Shelf Life Community Story Project, https://www.shelflifestories.com/. Created by Mayowa Aina, Jill Freidberg, Domonique Meeks, Inye Wokoma, Carina del Rosario, Henry Luke. Reviewed on March 4th, 2019 by Gabriel Cohen.
The Shelf Life Community Story Project is a community driven website developed at the grassroots level to share the stories of Seattle’s Central District community. The Central District, commonly referred to as the ‘CD’ was undergoing a transformation as one of the core elements of the community, the local Red Apple grocery store was being shut down. At face value this may seem a common and natural development as neighborhoods change and grow throughout the years. However, the loss of the Red Apple had massive implications for the CD community. The store was a central location of the CD community – a place where people would work and shop, but also meet and socialize. The loss of this forum dealt a harsh blow to the community’s morale, and became a part of the ongoing process of gentrification that disrupts and displaces communities. Shelf Life is part of a community effort to ensure that the stories and experiences of this community don’t expire along with the Red Apple. The loss of the Red Apple, deemed so important to the character of the CD community means that the community itself is different.
The website is easy to navigate, and is simple and aesthetically pleasing. The presence of a simple, clean interface and a layout emphasizing photography is undoubtedly inviting to visitors. There is minimal navigation necessary – the organization of the website requires only one to two different clicks or keystrokes to engage in its content, which is something that other public history projects should take note of and incorporate into their own sites. Aside from these photos there is simply a well designed cover photo and what appears to be their mission statement, “Amplifying community voices, learning from neighborhood stories, and interrupting narratives of erasure in Seattle’s Central District.” Their website reflects their mission through its simple and appealing design, but also provides the opportunity to learn more for those who are interested.
The website uses the voices of the community rather than their own to tell their story. Undoubtedly, this would be very appealing to the CD community and to other communities interested in finding a way to tell their story. Pages dedicated to sharing news of events and developments in the project also serve as an ongoing history of shelf life, and a resource for would-be community organizers that are looking for a place to begin on their own projects.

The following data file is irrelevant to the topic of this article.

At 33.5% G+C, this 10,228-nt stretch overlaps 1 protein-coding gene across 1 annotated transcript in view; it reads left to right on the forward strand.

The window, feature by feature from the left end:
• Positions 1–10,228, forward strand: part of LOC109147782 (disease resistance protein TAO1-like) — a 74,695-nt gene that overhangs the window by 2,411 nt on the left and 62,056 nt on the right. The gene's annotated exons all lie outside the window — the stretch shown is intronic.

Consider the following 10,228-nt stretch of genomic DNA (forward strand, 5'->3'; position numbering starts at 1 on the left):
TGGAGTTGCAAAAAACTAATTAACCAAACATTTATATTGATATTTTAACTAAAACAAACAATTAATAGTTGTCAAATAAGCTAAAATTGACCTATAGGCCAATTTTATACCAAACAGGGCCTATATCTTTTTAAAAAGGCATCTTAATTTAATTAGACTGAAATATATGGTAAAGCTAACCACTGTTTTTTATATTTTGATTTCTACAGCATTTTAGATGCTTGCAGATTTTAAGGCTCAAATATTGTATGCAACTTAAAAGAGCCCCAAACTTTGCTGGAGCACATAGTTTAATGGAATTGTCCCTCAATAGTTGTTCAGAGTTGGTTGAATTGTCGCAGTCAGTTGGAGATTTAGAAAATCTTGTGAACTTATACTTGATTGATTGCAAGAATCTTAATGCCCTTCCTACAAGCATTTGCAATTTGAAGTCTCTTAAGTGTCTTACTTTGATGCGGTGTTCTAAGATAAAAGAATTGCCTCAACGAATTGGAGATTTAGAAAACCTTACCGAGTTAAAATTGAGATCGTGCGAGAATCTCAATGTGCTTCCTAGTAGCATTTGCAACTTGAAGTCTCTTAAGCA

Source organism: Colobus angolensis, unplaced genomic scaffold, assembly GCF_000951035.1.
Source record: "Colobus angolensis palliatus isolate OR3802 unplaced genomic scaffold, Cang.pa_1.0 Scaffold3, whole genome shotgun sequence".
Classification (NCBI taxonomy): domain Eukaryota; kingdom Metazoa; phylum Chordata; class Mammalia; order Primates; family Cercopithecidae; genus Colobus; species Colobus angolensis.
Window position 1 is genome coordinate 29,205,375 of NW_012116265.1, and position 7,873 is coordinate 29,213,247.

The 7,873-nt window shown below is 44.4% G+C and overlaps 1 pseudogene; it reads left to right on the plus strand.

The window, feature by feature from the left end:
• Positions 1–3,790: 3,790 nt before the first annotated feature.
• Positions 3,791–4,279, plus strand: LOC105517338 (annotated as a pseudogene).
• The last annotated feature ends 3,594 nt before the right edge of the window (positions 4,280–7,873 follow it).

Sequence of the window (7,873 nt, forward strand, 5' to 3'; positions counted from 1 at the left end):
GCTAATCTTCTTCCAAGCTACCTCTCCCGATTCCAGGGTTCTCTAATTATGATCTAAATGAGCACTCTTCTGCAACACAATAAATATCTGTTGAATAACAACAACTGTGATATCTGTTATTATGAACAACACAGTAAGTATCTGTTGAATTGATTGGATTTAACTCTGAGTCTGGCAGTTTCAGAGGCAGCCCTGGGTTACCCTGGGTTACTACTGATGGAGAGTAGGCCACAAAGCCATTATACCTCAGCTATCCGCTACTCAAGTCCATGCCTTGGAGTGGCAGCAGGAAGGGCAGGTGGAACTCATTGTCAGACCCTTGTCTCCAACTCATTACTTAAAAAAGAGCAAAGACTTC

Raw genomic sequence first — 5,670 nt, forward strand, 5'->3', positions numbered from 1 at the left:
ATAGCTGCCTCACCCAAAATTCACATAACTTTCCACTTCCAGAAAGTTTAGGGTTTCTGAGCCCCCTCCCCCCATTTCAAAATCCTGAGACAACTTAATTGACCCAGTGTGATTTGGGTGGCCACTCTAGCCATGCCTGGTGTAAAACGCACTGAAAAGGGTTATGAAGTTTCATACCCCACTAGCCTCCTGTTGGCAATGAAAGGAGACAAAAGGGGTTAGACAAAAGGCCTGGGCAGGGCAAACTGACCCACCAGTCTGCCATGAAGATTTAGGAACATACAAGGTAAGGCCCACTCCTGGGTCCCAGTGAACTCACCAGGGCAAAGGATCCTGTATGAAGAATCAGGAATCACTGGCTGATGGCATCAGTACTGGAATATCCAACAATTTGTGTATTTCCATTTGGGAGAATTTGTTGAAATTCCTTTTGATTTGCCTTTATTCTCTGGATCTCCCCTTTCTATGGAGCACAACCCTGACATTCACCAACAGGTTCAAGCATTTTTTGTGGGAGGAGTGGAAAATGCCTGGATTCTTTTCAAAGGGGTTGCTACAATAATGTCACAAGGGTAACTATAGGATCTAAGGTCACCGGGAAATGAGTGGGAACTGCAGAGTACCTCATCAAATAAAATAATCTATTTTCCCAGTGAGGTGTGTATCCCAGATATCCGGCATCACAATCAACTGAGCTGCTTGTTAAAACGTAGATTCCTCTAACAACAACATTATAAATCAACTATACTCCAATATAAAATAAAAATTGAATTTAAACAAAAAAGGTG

The main content of Shelf Life are its oral histories accompanied by fantastic photography. The content is divided into specific pages that share the story of an individual from the community. These story pages require you to access each individually, but that is a great source of the site’s appeal. By hovering over a story page, visitors will see a caption that is just intriguing enough and just vague enough to encourage them to delve deeper and read that particular story. Once accessed, the story page consists of a photograph and a brief oral history of the individual’s relationship to the CD community. The voice of the interviewer is completely absent – all focus is on the individual being interviewed and their story. In this way, the organization of content of Shelf Life compliments the goal of the project designers: to give a voice to a community undergoing great change and in danger of irreversible and unwanted transformation.
The group that brought Shelf Life to us is a very diverse group. Their commonality is that they call the CD, Seattle or at Washington state home. The diversity of the Shelf Life development team is undoubtedly of great benefit. The team possesses individuals with different strengths, ranging from researching to storytelling to photography and even data analytics. More importantly, Shelf Life benefits from the input of people of vastly different life experiences. For a project that is all about finding an outlet for the voices of the CD community and incorporating historical context and visual storytelling methods in the process, this diversity of talent and experiences is critical.
Shelf Life isn’t overly ambitious. It seeks to do a very specific task and do it well: share the personal experiences of the CD community. The value of Shelf Life is in this simplicity. In the process of engaging in community driven storytelling, they accomplish their goals of granting longevity and relevance to communities undergoing change in the face of urban gentrification. Moreover, the experiences of the CD as it undergoes this transformation can serve as valuable historical information for communities that undergo similar experiences in the future. The type of personalized, visual storytelling Shelf Life shares is of great benefit to local communities, public and local historians and even as a memoir of communities fundamentally altered or lost to ubran development.